Late last week, a group of crab fishermen from Prince Rupert was out in their boat when they spotted a beaked reptile — later identified as an Oliver ridley sea turtle, native to the tropical waters of Pacific Mexico — floating on a bed of kelp.
They called their friend Amanda Barney, who monitors the crab fishery on behalf of EcoTrust Canada. She told the men to bring the creature in to shore, where Barney and a team of rescuers would examine him.
"And once the crew found out that the turtle might be alive, they named it — so it was Frank the turtle," says Barney.
She wrapped Frank in a blanket and brought him back to her home, when she kept him in the basement for cool safekeeping.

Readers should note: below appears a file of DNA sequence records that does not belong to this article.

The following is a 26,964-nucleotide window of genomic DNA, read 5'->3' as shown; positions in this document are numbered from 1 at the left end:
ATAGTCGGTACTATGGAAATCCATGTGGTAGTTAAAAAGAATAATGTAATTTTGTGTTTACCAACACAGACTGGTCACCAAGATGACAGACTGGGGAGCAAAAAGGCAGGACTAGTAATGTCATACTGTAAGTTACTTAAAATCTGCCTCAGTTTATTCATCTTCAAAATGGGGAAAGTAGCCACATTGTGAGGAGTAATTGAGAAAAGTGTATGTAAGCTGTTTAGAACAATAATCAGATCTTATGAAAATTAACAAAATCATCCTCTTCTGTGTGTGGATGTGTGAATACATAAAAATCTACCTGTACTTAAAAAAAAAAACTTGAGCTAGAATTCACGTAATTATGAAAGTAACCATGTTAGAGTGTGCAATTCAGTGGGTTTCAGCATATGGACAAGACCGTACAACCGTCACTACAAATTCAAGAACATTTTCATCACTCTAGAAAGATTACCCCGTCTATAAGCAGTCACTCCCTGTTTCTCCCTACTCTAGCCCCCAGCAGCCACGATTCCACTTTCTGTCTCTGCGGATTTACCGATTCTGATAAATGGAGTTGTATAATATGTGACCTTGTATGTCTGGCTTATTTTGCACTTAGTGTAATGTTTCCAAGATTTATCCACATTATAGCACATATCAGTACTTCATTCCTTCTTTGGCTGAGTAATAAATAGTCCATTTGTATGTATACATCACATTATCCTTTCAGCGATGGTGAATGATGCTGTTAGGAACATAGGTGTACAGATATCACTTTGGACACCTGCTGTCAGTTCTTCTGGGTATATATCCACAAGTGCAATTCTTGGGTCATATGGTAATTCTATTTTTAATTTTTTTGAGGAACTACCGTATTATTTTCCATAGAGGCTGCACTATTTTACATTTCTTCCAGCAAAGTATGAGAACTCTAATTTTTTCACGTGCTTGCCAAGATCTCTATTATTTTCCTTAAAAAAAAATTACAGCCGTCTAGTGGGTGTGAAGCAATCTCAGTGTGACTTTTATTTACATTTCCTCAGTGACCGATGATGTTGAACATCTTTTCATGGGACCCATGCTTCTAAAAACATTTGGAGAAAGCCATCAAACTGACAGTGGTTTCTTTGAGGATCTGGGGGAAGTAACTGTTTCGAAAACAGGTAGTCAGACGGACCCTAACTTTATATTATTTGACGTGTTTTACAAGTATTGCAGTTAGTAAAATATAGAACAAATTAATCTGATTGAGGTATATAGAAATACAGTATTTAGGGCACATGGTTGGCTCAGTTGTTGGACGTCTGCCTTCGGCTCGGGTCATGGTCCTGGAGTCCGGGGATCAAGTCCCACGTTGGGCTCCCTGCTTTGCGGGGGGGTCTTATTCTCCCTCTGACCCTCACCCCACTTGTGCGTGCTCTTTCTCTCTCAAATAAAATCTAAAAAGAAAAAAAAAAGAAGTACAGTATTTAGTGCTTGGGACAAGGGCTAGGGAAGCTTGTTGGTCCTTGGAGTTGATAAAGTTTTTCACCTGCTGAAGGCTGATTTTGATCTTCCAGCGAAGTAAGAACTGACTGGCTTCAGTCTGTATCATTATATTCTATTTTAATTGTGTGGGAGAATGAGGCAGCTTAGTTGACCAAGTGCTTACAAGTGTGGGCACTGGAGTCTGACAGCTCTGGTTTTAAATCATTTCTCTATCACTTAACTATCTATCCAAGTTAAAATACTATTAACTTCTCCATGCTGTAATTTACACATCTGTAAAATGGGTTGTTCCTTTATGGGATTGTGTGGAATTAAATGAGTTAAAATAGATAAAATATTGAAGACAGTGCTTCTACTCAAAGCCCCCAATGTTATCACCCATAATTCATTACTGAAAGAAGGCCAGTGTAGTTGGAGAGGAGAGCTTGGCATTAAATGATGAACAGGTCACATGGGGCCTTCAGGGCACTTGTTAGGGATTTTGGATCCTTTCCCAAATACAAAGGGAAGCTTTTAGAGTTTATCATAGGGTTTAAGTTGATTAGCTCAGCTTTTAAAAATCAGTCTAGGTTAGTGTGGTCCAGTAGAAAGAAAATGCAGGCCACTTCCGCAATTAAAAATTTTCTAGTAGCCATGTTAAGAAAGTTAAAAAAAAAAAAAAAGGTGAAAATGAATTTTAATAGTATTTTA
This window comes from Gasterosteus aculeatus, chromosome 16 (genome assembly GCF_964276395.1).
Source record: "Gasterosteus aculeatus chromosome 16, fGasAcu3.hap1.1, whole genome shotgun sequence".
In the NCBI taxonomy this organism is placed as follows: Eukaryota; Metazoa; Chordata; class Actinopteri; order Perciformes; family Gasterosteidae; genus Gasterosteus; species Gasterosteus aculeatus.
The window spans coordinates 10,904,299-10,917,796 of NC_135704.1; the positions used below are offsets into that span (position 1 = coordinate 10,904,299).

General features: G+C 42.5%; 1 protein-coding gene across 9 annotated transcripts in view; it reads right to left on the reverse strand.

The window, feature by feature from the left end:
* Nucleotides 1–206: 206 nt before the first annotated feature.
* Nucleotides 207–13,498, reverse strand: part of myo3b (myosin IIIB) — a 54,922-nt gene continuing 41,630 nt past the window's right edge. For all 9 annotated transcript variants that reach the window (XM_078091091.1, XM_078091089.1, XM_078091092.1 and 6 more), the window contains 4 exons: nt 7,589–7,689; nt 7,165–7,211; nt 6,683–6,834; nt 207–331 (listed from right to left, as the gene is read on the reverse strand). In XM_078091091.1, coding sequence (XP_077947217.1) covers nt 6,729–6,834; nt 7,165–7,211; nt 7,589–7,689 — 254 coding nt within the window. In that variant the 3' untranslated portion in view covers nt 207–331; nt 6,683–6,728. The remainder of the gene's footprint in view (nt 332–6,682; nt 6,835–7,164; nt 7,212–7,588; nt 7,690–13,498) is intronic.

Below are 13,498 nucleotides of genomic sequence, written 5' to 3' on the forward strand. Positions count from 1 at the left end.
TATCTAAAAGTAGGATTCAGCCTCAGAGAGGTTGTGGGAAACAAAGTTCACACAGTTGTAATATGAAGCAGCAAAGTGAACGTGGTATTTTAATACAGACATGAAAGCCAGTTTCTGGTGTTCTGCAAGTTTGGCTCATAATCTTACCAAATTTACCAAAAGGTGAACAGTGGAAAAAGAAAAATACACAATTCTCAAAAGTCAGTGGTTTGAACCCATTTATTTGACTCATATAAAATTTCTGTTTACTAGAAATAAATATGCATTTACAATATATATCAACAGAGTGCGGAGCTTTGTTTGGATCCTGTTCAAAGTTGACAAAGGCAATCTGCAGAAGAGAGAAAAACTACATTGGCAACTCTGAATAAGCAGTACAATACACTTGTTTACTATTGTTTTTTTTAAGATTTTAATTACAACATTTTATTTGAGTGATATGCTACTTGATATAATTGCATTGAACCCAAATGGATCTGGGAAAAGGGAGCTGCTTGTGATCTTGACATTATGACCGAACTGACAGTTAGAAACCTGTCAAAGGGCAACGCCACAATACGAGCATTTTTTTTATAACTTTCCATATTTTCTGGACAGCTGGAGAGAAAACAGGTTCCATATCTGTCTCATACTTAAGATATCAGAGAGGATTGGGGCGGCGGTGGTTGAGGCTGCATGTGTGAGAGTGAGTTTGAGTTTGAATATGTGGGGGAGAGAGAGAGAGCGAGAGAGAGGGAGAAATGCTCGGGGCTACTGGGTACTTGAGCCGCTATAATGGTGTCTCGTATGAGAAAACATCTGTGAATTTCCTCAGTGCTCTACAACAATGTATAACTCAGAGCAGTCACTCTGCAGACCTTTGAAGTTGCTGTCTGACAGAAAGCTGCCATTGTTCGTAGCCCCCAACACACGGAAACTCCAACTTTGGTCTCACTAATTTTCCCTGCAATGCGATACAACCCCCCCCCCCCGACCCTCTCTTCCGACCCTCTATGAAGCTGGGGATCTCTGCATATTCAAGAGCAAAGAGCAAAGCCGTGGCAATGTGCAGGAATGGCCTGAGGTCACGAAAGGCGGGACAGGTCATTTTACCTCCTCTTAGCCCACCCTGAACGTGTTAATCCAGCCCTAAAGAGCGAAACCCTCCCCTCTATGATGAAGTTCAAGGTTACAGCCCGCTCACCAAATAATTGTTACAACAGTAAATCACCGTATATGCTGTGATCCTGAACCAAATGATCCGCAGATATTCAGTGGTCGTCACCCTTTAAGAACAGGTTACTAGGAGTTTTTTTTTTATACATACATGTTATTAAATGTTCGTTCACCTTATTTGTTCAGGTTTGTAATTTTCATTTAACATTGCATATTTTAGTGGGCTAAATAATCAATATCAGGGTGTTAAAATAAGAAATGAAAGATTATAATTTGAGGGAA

Barney and her team still weren't sure whether Frank was dead or alive, as cold-blooded animals in shock often enter into a comatose state called cold-stunning. So the next morning she took Frank to veterinarian Paul Kennedy and had him hooked up to an EKG machine to see if there was a pulse.
"Sadly there was no response whatsoever and Frank was pronounced dead," says Barney.
Frank is currently laying in rest in the vet's freezer. In the coming weeks, the Department of Fisheries and Oceans is expected to retrieve Frank and perform a necropsy to determine how he died — and indeed, how he found himself 3,600 kilometres from home.
As for Amanda Barney, the arrival of this exotic guest presented an opportunity for education, showing Frank around town to some of her friends' children.
"It's not a common occurrence to get a sea turtle in Prince Rupert — it's really far north," says Barney. "I took the turtle on a tour to get people engaged in marine life, and to remind them that our back door is the ocean."Suggest a correction